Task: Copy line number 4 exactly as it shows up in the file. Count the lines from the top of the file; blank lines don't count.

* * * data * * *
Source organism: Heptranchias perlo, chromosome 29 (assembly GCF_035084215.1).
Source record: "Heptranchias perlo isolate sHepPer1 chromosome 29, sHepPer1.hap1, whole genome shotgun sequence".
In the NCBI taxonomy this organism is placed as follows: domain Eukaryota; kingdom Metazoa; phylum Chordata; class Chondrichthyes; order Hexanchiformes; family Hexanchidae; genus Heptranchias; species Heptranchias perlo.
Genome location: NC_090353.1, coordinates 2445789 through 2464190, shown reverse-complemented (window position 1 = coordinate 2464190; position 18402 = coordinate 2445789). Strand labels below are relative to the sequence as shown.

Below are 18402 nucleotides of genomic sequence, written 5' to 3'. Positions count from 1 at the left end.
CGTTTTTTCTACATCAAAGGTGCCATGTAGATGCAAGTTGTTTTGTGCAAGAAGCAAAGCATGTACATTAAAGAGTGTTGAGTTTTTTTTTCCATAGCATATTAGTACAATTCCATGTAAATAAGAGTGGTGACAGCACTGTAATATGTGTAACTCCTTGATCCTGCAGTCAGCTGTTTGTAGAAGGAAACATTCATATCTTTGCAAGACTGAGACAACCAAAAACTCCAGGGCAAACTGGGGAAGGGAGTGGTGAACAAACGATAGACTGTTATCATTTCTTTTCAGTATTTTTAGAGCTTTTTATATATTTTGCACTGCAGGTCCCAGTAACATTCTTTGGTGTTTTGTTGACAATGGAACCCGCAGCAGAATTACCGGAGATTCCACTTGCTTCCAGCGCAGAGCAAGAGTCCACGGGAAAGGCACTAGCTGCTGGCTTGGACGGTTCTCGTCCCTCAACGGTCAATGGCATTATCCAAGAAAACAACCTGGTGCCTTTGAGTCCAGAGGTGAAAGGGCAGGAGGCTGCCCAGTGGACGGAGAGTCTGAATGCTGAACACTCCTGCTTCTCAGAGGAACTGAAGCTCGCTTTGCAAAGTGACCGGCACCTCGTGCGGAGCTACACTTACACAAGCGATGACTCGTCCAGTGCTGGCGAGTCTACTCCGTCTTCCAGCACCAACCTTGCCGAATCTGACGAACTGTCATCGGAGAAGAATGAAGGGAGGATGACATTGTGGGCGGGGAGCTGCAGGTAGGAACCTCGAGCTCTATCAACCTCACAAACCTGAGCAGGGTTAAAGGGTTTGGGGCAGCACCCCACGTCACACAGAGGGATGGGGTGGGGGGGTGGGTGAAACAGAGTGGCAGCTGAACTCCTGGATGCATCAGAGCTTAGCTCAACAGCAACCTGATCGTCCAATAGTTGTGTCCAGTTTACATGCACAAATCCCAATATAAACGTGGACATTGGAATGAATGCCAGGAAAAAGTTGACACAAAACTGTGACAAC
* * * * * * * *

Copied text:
Genome location: NC_090353.1, coordinates 2445789 through 2464190, shown reverse-complemented (window position 1 = coordinate 2464190; position 18402 = coordinate 2445789). Strand labels below are relative to the sequence as shown.